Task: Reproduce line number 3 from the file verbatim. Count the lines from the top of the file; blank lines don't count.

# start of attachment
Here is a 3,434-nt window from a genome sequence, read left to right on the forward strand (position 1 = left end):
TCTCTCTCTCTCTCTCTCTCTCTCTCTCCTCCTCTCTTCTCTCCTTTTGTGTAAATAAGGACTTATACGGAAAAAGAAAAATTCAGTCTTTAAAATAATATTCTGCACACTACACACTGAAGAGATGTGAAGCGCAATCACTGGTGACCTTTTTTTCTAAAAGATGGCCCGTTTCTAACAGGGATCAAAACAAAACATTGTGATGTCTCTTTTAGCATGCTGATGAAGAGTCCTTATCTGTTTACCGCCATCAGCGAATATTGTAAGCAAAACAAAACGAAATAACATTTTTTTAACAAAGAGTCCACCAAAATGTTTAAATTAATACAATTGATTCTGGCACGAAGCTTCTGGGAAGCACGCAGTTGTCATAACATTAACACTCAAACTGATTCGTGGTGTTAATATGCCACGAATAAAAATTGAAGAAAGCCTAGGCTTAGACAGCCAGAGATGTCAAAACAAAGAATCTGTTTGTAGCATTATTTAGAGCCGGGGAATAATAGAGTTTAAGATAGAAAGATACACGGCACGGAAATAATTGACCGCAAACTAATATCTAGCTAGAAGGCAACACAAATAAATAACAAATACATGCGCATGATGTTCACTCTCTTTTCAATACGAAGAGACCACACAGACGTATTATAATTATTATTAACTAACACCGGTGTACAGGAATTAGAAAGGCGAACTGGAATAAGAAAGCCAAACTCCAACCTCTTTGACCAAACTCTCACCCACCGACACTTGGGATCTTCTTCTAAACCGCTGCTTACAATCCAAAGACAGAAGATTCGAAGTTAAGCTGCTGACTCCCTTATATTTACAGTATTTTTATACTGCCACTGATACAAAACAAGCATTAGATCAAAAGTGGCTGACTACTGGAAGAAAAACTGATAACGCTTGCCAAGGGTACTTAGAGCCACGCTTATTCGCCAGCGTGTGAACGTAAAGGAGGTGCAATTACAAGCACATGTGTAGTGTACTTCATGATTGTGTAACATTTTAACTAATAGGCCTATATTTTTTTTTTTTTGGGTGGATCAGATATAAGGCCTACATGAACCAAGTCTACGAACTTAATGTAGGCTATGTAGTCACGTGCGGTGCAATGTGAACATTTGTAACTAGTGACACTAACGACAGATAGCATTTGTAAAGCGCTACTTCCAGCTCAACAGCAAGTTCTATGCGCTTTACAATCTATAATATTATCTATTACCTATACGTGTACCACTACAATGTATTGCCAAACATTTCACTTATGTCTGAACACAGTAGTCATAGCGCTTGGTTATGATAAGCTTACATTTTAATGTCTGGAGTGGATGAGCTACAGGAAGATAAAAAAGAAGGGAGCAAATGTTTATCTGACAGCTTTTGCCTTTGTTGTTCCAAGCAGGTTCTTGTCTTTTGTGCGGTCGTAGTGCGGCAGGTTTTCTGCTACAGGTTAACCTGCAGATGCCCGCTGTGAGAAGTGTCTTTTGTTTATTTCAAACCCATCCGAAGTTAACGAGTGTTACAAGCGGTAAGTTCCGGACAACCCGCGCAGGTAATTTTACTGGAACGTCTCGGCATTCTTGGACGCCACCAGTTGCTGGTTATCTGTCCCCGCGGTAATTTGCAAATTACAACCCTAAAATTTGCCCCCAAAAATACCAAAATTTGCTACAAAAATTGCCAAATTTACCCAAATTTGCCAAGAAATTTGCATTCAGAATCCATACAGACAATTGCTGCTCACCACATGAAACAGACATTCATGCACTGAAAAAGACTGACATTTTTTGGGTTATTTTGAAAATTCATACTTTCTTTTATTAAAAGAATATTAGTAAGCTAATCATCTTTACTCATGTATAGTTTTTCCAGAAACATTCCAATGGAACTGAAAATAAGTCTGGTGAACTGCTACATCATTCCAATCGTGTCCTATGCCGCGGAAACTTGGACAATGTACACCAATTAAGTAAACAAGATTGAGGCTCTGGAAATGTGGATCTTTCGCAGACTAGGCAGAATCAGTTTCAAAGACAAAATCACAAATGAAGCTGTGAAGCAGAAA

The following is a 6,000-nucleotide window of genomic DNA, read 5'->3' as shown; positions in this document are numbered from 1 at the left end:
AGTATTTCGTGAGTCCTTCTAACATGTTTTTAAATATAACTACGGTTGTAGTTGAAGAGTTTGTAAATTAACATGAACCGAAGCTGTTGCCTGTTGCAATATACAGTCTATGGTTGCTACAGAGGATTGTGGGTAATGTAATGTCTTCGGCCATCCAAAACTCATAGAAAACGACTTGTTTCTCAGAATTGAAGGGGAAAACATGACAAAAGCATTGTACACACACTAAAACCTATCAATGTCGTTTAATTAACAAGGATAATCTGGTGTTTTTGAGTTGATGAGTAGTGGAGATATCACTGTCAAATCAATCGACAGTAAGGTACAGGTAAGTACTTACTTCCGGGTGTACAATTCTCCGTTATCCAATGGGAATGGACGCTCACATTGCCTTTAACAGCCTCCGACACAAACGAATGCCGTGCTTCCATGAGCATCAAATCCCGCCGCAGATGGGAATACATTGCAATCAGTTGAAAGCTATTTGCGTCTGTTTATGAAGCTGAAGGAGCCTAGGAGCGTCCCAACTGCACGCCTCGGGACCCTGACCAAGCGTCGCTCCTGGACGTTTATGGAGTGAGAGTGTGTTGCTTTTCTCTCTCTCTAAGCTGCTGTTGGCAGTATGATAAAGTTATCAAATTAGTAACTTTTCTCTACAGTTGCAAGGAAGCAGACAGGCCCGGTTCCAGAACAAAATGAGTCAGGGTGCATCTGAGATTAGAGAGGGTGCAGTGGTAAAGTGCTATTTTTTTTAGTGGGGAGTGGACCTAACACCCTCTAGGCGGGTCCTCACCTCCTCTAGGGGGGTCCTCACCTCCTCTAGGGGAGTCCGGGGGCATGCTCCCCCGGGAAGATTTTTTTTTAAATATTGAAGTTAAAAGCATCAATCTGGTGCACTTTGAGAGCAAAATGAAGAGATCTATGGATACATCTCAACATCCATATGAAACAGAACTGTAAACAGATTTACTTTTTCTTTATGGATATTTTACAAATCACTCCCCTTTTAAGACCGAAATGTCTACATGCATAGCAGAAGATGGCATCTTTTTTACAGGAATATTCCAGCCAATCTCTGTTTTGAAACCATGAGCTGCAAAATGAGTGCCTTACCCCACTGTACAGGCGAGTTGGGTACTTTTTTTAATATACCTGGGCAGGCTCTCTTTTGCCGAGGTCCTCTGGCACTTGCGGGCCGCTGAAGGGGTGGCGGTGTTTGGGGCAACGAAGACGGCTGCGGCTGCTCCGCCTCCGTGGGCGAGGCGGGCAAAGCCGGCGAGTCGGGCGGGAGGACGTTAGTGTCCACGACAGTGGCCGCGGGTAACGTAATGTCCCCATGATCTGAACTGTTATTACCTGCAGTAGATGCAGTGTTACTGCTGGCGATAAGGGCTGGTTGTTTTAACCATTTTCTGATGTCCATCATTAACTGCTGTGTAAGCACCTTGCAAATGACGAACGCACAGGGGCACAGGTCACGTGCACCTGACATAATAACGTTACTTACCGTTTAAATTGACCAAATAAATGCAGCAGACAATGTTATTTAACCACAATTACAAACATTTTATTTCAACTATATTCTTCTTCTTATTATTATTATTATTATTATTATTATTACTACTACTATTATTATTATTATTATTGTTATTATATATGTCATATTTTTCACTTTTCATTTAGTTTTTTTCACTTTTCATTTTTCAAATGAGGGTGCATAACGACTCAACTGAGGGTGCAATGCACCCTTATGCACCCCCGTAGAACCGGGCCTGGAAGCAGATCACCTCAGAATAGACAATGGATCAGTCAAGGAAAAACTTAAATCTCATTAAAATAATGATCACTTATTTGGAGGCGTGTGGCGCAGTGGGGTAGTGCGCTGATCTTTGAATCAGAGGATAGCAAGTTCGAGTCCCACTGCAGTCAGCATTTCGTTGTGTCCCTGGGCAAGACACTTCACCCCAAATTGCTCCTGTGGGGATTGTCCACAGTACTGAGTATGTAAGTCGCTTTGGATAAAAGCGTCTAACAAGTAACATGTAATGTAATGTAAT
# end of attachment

The following is a 6,000-nucleotide window of genomic DNA, read 5'->3' as shown; positions in this document are numbered from 1 at the left end: